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What should I do if I think I've been exposed to COVID-19? Should I quarantine? How long do I have to stay home?
You may have been exposed to COVID-19 if you were in close contact (within 6 feet for 15 minutes or more over 24-hours) with someone who had COVID-19, or if you participated in a high risk activity such as attending large gatherings with people who may be unvaccinated.
If you have received all recommended COVID-19 vaccine doses (received a booster dose, completed the two-dose series of Pfizer or Moderna within the past 5 months, or have received your single shot of J&J vaccine within the last 2 months), OR if you are under 18 but fully vaccinated (completed the two-dose series of Pfizer), OR if you recovered from COVID-19 in the past 3 months:
- You do not need to quarantine. But you should wear a well-fitted mask around others for 10 days and get tested at least 5 days after the exposure (recently recovered persons do not need to test).
- If symptoms occur, or if you test positive, you should immediately isolate for at least 5 days after the date when symptoms began or the date of the positive test result.
If you have NOT received all recommended COVID-19 vaccine doses (unvaccinated, haven't completed a primary vaccine series, or are 18 or older and more than 5 months out from your second Pfizer or Moderna dose, or more than 2 months out from your J&J vaccine dose but haven't received a booster dose):
- You should stay home and quarantine for 5 days, monitor for symptoms, and get tested at least 5 days after exposure.
- After ending quarantine, for 5 additional days, you should wear a mask around others, delay travel, avoid persons at high-risk for severe illness, and avoid places where you can't wear a mask.
- If you are unable to wear a mask when around others, you should continue to quarantine for a full 10 days.
- If symptoms occur, you should immediately isolate until a negative test confirms symptoms are not attributable to COVID-19.
- If you test positive for COVID-19, you should isolate for 5 days from the date of the positive test result.
Everyone in quarantine should wear a mask, social distance from others, wash hands often, and cooperate with contact tracers if you receive a call.
Note: If you work in a healthcare setting or live in a high-risk congregate setting, you may be subject to different safety recommendations and timeframes.
Resources During Quarantine
If you are quarantined or in home isolation, do not leave your home (except to get medical care). There are many programs in place to help you and your family including food assistance, unemployment insurance, sick leave, and job protections. Learn more here.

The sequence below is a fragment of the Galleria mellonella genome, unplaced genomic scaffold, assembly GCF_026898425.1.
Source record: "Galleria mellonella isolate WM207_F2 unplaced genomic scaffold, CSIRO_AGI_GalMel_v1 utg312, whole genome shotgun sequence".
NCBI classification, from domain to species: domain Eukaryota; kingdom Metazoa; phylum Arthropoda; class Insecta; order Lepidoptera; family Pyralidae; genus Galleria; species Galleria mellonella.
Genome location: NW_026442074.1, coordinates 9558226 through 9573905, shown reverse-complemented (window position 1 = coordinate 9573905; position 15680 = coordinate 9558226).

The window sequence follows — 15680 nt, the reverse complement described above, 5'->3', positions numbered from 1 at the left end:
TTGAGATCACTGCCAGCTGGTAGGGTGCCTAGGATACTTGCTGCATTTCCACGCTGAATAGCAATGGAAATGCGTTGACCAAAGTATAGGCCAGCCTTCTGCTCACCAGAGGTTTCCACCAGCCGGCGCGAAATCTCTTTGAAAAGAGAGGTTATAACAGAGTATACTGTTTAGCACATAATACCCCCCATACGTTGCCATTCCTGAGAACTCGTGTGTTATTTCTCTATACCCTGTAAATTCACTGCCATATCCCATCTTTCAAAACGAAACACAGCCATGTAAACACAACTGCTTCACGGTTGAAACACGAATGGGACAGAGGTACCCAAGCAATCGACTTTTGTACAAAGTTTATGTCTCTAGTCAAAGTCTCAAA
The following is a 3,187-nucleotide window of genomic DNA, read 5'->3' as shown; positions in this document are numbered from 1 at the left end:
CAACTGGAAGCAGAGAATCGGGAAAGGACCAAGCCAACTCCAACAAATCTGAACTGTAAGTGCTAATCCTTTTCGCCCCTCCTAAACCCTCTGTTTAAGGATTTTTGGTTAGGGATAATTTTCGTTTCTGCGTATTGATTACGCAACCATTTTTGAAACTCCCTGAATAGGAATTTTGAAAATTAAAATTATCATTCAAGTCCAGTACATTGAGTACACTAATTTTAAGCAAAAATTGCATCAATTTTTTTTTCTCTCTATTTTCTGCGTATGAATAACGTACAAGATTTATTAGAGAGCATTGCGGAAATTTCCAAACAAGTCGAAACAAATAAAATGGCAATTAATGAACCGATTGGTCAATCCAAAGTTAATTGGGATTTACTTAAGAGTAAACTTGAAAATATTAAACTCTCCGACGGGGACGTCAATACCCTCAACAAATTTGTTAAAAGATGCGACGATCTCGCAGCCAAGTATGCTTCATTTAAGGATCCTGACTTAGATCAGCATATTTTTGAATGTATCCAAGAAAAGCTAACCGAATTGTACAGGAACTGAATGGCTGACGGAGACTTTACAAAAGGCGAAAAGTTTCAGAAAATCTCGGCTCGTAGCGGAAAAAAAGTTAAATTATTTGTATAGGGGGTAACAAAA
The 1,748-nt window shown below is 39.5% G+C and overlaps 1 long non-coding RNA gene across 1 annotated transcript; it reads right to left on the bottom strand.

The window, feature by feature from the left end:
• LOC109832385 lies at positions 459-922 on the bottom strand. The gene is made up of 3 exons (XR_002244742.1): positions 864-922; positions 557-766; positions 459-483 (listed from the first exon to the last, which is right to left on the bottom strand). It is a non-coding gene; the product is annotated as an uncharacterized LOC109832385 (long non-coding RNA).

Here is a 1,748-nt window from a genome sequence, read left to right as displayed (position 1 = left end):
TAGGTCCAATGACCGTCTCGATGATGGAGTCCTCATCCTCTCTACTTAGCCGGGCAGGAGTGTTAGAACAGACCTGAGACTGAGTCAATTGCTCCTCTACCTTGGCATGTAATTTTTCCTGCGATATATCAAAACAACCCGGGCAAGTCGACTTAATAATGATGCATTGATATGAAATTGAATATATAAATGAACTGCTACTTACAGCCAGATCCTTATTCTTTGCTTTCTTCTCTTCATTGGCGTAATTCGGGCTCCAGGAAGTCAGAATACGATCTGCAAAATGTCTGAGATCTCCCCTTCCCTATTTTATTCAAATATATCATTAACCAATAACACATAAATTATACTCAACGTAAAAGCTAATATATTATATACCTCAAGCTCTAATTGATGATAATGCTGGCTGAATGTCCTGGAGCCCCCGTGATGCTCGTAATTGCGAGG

For individuals who cannot safely quarantine at home, the State is securing beds at hotels, an alternative care site, and other locations. Contact your local health department.
For individuals who are self-isolating or quarantining at home, but live in large or multigenerational households where others may be at risk, the Department of Health recommends taking the following precautions:
- For large households or homes with many people, persons who are sick should remain in a separate bedroom and stay away from anyone who is not sick as much as possible.
- If the sick person cannot be isolated in a separate room, consider having them isolate in an alternate location that has a separate bedroom and bathroom for them to rest and recover.
- If a family member(s) has underlying health conditions, consider having them quarantine at a nearby alternate site away from the sick individual.
- If the sick person needs to leave the bedroom to use the bathroom (or kitchen), they should wear a mask.
- The sick individual should not eat meals with others in the household to limit the spread of the virus within the home.
- All persons living in the home should practice good hand hygiene (Wash hands often with soap and water or use hand sanitizer that contains at least 60% alcohol).
- Cleaning frequently touched surfaces regularly is important especially in the bathroom as well as doorknobs and stair rails
Source:Commissioner Persichilli's remarks 10/2/20; https://www.state.nj.us/health/cd/documents/topics/NCOV/COVID_Instructions_Persons_Who_Test_Negative.pdf; https://www.state.nj.us/health/cd/documents/topics/NCOV/COVID_Instructions_Persons_Who_Test_Positive.pdf